Daring to Dream; Taking a Leap

“Daring to dream what is deepest in our collective longings is
what makes us most human and fully alive.”
– Wendy Wright, The Vigil

I’ve been offline a great deal because I’ve gone back to school – enrolled in an academy that meets once a month for 11 months. It came about suddenly, and is proving to be filled with blessings. I’ll share the story with you, in the hope that it will bless you, too.

Paris door What happened is this: a door closed at the end of 2012/beginning of 2013. The video project about family-centered care on which I have been working for the past couple of years ground to a furious halt, incomplete, and it took a valued personal and professional relationship with it. 

I had to assess where I was, what was possible, and do my best to discern where wisdom was pointing. But before that, I had to recover from the shock and pain of the way the end of the project had transpired. It is not an exaggeration to say that this was the most difficult thing I’ve encountered since Katie died.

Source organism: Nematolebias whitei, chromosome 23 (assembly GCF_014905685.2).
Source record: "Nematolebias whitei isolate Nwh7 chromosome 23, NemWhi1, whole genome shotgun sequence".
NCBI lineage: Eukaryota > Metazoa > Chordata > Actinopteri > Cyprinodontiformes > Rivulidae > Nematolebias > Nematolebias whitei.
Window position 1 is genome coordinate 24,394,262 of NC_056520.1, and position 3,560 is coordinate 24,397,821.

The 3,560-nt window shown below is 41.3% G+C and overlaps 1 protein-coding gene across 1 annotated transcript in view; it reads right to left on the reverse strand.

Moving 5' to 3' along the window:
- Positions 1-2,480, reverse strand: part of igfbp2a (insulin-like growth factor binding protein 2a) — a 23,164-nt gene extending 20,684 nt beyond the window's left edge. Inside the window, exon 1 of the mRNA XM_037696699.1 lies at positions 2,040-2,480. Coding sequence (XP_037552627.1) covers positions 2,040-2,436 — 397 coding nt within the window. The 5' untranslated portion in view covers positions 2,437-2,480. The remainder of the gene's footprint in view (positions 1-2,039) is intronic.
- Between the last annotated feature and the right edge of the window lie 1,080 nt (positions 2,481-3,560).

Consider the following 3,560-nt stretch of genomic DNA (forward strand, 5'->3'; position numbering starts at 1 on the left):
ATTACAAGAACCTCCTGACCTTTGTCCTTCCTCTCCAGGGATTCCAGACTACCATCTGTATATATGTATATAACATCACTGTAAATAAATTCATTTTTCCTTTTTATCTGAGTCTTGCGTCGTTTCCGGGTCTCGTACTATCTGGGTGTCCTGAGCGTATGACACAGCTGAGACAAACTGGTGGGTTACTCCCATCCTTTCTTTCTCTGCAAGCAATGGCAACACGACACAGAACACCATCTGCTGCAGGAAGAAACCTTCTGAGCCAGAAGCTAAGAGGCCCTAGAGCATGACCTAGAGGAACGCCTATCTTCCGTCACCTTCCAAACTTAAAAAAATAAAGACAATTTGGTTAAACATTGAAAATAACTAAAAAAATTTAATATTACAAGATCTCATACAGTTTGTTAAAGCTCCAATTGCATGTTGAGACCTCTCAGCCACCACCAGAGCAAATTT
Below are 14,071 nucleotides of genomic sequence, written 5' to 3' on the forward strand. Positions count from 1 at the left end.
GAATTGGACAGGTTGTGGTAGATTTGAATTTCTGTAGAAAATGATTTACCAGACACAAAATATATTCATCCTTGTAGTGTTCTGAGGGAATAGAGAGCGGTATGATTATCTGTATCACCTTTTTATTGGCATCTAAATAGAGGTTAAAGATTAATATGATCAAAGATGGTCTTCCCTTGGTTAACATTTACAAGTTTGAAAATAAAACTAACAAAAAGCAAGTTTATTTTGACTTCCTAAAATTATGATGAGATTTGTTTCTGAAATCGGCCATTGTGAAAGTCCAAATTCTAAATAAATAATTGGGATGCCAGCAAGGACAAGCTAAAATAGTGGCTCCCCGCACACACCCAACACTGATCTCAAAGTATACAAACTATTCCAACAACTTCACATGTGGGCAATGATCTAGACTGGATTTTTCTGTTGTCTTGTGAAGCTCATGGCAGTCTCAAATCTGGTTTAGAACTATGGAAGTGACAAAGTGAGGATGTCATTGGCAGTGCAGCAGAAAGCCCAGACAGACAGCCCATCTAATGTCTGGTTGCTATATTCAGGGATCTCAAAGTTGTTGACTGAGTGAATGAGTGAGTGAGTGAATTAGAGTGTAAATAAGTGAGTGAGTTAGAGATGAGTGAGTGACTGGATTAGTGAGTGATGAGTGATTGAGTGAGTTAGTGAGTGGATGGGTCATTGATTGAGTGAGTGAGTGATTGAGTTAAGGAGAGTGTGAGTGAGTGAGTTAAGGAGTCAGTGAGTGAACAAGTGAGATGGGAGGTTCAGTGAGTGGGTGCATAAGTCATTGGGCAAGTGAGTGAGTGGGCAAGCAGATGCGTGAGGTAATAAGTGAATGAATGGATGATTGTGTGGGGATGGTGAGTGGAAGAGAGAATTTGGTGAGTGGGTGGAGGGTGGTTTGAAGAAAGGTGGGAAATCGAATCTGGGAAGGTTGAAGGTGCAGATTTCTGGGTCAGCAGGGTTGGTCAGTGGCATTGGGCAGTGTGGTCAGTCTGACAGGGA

I had no idea whether it was wise to try to have the video finished or not. I did not have the emotional wherewithal nor the financial freedom to do it. It was difficult to discern whether this meant that the video was not “supposed” to be finished (a sign from the universe to stop the work I have felt led to do), or whether this was simply a problem that needed to be resolved. 

How was I to interpret the situation:  press on with diligence, or walk away and let it go? Which was the grace-directed path? Did I really have anything that important to say – important enough to suffer and sacrifice even more for it? I honestly did not know.Rose Window Chandelier